RALEIGH, NC (WECT) - The future of the investigation into claims of election fraud in southeastern North Carolina is suddenly in limbo.
A three-judge panel with the Wake County Superior Court ruled Thursday afternoon it would not grant a request to allow the serving nine-member North Carolina State Board of Elections (NCSBE) to continue past noon Friday.
The ruling came less than two hours after the North Carolina General Assembly voted to override Governor Roy Cooper’s veto of House Bill 1029 and re-instate the state board of elections in its 2016 form with five members appointed by the governor.
In October, the court ruled the nine-member board — created by the General Assembly after the 2016 election — unconstitutionally took power away from the governor’s office, and said it had to be dissolved.
However, with the approach of the 2018 midterms, the court decided to grant the board an extension to keep operating until after Election Day. Then, when claims of absentee by mail ballot irregularities popped up, the court granted another extension, giving the board until Dec. 28 to either call for a new election or certify the races.
The board, citing delays in obtaining documents subpoenaed from the involved parties, scheduled an evidentiary hearing for Jan. 11, two weeks after the court’s deadline.
With the hearing scheduled after the deadline, an emergency request was filed for an additional extension to allow the board to continue the investigation, but in Thursday’s ruling, the panel of judges said the board had not produced evidence in favor of such an extension, and ordered the board to dissolve at noon Dec. 28.
Legal counsel for the NCSBE, Josh Lawson, confirmed that interpretation on Twitter Thursday evening. Patrick Gannon, spokesperson for the NCSBE, said the board’s legal counsel is reviewing the order.
The emergency request denied by the three-judge panel was filed on behalf of the campaign to elect Dan McCready, who is unofficially behind by 905 votes in the 9th Congressional District (NC9), where the ballot irregularities surfaced.
The unofficial winner, Republican Mark Harris, was one of the parties subpoenaed by the board.
A few hours prior to the ruling, the General Assembly voted 69-40 in the House and 28-12 in the Senate to override Cooper’s veto of HB 1029. The override enacts the law, which states the new five-member board should be appointed by Cooper as soon as possible. The new board will absorb any remaining business the current board leaves behind.
However, according to the new law, the new board will not take office until Jan. 31, when lawmakers assumed the investigation in Bladen, Robeson and Columbus counties would be complete.
With just two weeks to go before the Jan. 11 hearing, former general counsel for the General Assembly, Gerry Cohen, mused on social media there are limited options for state officials and lawmakers, but options nonetheless.
The McCready campaign and NCSBE could appeal the court ruling, and the Court of Appeals or North Carolina Supreme Court could grant the extension.
Alternatively, Cooper could call a special session, and lawmakers could pass a measure that would change the Jan. 31 start date.
If the board dissolving is considered a vacancy under the new law, Cooper could potentially appoint five members to fill the void until the true new members take over on Jan. 31. Otherwise, it could be February before a decision is made on whether or not to hold a new election in the NC9, meaning it could be mid to late summer before the seat is finalized, unless the U.S. House of Representatives calls for a new election before the NCSBE does.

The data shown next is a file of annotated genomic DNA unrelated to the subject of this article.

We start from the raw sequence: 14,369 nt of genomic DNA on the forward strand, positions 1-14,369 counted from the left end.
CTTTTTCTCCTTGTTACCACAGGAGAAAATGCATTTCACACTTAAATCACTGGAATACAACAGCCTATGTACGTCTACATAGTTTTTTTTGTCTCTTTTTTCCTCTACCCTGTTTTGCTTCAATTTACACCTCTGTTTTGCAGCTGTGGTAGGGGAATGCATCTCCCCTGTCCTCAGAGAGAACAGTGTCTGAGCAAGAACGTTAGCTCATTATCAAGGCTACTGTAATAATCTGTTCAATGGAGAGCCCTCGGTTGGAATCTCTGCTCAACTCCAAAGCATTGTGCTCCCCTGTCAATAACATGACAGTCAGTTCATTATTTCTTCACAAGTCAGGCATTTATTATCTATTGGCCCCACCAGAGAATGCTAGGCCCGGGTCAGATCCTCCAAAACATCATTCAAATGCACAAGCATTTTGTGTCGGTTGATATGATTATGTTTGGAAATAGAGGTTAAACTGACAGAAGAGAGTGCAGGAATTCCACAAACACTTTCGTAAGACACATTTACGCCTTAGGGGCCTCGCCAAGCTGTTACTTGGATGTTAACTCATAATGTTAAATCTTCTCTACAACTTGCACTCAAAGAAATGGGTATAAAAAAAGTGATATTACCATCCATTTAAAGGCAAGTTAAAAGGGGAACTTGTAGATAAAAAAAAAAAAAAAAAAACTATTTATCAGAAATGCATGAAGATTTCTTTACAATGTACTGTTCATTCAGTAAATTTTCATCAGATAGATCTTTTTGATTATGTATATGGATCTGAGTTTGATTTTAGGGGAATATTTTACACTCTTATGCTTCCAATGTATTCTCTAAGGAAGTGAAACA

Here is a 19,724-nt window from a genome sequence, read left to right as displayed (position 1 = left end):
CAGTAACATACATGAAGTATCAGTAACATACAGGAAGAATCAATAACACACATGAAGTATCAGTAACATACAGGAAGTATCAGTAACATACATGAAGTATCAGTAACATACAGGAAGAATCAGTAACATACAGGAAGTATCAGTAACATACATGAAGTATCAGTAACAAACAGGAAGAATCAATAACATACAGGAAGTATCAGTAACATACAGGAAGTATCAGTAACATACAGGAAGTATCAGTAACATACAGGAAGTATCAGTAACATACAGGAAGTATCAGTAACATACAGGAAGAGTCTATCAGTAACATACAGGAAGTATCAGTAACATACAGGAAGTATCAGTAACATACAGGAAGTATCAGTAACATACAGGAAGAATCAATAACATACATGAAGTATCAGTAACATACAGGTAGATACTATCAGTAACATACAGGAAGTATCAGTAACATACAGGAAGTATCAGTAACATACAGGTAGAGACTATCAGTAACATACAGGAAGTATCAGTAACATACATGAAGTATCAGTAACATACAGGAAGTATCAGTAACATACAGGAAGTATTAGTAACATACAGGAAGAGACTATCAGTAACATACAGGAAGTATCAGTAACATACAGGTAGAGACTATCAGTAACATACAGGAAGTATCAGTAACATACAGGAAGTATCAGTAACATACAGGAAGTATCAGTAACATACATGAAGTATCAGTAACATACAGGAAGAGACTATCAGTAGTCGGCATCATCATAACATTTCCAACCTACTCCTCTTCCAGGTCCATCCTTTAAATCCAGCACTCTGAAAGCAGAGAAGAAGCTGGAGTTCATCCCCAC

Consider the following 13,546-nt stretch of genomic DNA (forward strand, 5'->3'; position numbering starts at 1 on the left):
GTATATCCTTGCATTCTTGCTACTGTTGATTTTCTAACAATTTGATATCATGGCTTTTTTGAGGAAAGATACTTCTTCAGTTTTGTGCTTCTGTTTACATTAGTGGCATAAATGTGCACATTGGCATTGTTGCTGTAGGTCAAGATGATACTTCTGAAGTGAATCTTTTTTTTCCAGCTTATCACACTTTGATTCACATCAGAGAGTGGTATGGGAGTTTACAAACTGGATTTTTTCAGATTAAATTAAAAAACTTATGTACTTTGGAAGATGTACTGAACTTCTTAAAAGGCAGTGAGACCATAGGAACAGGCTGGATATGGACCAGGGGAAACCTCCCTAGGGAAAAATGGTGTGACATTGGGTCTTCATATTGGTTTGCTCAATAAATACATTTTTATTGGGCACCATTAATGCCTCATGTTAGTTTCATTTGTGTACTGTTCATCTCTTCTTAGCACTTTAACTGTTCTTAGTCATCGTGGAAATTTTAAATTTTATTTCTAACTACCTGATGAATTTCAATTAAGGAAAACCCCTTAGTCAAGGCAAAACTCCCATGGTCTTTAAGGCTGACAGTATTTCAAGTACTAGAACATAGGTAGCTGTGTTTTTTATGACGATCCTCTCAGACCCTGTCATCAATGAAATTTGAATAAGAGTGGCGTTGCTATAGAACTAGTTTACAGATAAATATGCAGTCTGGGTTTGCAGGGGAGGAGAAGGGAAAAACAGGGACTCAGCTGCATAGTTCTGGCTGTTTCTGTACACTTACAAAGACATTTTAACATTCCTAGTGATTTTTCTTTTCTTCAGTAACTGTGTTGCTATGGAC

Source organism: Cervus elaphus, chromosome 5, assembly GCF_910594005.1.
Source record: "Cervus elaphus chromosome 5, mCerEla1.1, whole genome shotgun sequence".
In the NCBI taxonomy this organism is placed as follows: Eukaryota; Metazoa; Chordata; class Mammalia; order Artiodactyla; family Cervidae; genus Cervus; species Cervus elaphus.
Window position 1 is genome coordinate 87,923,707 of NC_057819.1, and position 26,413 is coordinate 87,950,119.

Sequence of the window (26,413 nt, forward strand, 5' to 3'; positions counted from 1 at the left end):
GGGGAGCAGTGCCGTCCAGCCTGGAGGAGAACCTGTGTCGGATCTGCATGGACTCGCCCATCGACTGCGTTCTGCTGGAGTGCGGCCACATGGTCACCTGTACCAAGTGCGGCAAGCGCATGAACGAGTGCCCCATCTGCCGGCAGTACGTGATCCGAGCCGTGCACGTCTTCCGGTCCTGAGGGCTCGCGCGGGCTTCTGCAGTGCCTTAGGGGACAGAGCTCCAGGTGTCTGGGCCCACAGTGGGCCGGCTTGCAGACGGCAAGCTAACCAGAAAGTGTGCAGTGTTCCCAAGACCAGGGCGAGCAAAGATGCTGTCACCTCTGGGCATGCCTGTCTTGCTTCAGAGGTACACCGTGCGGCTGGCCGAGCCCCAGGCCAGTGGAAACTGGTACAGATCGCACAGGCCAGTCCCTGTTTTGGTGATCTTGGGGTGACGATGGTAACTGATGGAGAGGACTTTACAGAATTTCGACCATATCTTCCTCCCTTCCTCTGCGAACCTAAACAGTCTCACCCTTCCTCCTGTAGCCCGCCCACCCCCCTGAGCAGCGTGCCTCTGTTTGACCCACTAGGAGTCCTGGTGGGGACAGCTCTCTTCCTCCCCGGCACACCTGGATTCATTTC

The makeup of the NCSBE has been a point of contention for Republican party officials since the onset of the investigation when the board voted 7-2 to refuse to certify Harris as the winner of the NC9.
HB 1029 originally passed with some bipartisan support. It addresses the makeup of the board, but also defines what should happen if the election fraud investigation ends in a new election.
If the board calls for a new race, there will also have to be a new primary, extending the amount of time it will take to decide the NC9 winner.
Additionally, the bill would change how investigations are handled by the ethics side of the elections administration arm of the state government. Namely, it would make the initial stages of investigations into campaign finance violations confidential.
Cooper alleged Wednesday the bill would make it easier for politicians to cover up violations, and reduces the transparency of elected officials.
During the debate Thursday, lawmakers went back and forth on that point, with some saying it would provide due process to public figures.
Others, including New Hanover and Brunswick representative Deb Butler, said while there are honest campaign finance errors, the new rules fly in the face of what the public wants, particularly in light of the NC9 investigation.
“Now is not the time,” Butler said.
WECT affiliate station WBTV reached out to some of the state lawmakers who voted in favor of the veto override Thursday, and reporter Nick Oschner said leaders told him they were not aware the court ruling was coming.
The Harris campaign told Oschner on Thursday night:
“Today the Court reinforced our position that the 9th District deserves to be represented in Congress on January 3rd. The State Board of Elections has yet to offer any justification as to why our race hasn’t been certified, and I am hopeful they will act swiftly in certifying this election and ensure the citizens in the 9th District will have a voice in the 116th Congress.”
Oschner tweeted Thursday night that the Harris campaign will ask the state board of elections to certify the NC9 race on Friday, and if the board declines, Harris will seek a ruling in federal court ordering the state to certify the election.